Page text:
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According to Spencer, evolution proceeds from military society to industrial society. The type of social structure depends on the relation of a society to other societies in its significant characteristics.

(i) Thus while the military society is characterised by compulsory co-operation, industrial soci­ety is based on voluntary co-operation.

(ii) While the military society has a centralised government, the industrial society has a decen­tralised government.

(iii) Military society has economic autonomy whereas it is not found in industrial society.

(iv) There is the domination of the state over all other social organisations in the military society whereas in the industrial society the functions of the states are very much limited;

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1. Social Evolution is also as Rigid as Organic Evolution:

It can be said that Spencer had a belief in the unilinear evolution of mankind. It means “The mankind’s progress through stages of development is as rigidly determined as the evolution of individuals from childhood to maturity.”

“As between infancy and maturity there is no short cut so there is no way from the lower forms of social life to the higher, but one passing through small successive modification The process cannot be abridged and must be gone through with due patience” – Spencer wrote in his “Study of Sociology.”

2. Is Evolution Bound to Move Towards Progress?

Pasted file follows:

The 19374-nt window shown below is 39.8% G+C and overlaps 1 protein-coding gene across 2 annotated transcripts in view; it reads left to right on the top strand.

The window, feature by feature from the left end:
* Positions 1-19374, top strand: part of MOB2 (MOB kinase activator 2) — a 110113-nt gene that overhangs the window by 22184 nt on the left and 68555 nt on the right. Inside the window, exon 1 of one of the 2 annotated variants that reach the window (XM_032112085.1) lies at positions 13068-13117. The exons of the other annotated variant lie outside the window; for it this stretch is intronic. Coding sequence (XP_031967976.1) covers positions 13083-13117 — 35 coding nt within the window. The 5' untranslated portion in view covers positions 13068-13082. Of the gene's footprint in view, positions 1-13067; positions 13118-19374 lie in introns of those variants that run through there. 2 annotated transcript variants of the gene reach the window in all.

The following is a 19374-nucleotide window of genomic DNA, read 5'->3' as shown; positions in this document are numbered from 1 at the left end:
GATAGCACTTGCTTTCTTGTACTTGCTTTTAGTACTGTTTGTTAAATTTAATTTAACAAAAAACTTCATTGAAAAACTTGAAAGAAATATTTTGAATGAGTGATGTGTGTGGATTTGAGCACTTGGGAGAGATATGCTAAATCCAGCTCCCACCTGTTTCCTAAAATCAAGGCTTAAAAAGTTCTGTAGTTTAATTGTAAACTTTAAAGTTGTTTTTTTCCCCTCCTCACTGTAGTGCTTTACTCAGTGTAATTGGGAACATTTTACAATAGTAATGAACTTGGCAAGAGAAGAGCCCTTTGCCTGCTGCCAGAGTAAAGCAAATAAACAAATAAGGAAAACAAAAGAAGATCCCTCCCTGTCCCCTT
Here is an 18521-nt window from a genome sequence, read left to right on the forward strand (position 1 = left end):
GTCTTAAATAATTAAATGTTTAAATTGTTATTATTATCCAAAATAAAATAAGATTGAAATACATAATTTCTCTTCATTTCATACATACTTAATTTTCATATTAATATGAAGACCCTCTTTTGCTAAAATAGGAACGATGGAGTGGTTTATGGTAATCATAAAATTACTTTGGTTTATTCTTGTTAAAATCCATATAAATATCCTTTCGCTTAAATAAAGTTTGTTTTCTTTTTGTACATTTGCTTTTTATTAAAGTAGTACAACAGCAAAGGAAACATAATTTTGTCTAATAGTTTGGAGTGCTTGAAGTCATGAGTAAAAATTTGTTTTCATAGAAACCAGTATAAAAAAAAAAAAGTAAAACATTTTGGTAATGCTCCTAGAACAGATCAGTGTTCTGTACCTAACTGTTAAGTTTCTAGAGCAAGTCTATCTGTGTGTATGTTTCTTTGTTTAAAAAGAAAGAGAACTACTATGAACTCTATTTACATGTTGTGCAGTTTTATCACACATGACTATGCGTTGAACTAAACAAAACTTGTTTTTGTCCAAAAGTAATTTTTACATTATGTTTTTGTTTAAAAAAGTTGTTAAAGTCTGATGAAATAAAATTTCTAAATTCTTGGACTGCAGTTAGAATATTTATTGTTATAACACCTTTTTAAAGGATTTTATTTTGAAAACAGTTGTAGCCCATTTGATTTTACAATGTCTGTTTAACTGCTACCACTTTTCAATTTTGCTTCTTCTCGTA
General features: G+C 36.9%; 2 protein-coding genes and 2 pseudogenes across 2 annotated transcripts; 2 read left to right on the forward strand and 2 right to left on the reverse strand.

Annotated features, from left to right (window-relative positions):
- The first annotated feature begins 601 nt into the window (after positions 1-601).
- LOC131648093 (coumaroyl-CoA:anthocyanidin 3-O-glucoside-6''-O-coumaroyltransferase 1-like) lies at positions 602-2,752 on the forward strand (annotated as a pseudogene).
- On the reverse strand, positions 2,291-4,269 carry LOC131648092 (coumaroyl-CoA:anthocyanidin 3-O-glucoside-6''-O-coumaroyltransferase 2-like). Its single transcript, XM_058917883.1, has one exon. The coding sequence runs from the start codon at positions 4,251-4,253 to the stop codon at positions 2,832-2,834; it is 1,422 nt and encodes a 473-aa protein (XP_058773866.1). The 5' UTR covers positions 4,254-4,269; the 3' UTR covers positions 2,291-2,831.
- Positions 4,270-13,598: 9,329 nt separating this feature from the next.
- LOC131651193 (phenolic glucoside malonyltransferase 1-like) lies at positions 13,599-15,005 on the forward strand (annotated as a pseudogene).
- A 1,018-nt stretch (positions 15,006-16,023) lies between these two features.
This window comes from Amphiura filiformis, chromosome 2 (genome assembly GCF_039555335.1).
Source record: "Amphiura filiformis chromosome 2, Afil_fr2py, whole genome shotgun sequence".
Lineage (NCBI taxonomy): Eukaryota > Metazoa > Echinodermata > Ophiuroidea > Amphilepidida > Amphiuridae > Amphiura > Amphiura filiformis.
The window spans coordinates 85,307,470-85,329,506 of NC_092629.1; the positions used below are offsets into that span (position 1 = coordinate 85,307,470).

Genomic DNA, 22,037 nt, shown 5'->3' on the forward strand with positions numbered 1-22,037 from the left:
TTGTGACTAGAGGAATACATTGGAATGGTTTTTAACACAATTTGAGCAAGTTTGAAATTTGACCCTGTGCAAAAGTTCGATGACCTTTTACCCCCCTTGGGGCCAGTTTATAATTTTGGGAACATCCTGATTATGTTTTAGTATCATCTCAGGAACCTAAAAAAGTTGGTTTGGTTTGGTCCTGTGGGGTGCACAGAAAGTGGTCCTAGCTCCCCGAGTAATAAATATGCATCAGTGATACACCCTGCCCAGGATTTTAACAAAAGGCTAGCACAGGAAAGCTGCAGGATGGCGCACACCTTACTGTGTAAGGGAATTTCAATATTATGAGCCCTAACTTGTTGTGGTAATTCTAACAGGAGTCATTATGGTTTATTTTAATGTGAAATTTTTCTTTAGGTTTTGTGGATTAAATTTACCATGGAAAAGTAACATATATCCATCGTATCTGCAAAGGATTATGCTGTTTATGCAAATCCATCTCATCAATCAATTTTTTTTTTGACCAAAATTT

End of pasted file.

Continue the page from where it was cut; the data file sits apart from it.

It could be questioned whether Spencer believed that evolution, the law of becoming, was directed towards progress. Spencer had claimed that the ever-present process of evolution was inevitably leading towards progress. He believed that “man by nature was pre-destined to progress.”

Spencer in his earlier writings pictures the process of evolution as unremitting, unrelenting, and ever present. “The change from the homogeneous to the heterogeneous is displayed in the progress of civilisation as a whole, as well as in the progress of every nation; and it is still going on with increasing rapidity.”

Though Spencer very strongly asserted in the beginning that evolution is inevitably and unre­mittingly heading towards progress, the political developments that took place in England at the far end of the 19th century made him suspect the power of evolution to promise progress always. He felt that “Evolution is not endless progress…………. There is a limit to it after which disintegration and death take place. Moreover, disintegration is also gradual and involves a process of evolution in reverse. Evolution is thus cyclical in nature.